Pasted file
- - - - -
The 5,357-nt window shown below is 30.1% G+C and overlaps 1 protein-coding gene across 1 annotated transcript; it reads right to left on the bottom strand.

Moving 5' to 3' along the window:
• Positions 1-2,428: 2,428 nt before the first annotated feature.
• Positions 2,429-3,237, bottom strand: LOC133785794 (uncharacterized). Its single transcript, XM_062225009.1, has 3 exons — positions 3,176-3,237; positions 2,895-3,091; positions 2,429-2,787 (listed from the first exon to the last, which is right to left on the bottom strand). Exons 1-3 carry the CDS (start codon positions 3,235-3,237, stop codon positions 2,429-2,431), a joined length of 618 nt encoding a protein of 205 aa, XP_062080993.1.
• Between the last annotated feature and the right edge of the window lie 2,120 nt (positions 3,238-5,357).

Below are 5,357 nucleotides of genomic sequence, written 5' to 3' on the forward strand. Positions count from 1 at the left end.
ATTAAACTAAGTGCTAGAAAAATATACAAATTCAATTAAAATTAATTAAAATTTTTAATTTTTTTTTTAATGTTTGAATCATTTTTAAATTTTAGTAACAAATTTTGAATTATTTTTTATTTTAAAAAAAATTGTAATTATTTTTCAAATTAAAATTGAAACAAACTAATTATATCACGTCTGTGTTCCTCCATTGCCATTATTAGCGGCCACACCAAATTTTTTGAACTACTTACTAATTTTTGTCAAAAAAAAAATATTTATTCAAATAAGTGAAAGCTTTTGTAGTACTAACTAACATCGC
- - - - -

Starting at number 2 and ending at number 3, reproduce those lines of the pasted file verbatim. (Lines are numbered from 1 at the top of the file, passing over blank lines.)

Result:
Moving 5' to 3' along the window:
• Positions 1-2,428: 2,428 nt before the first annotated feature.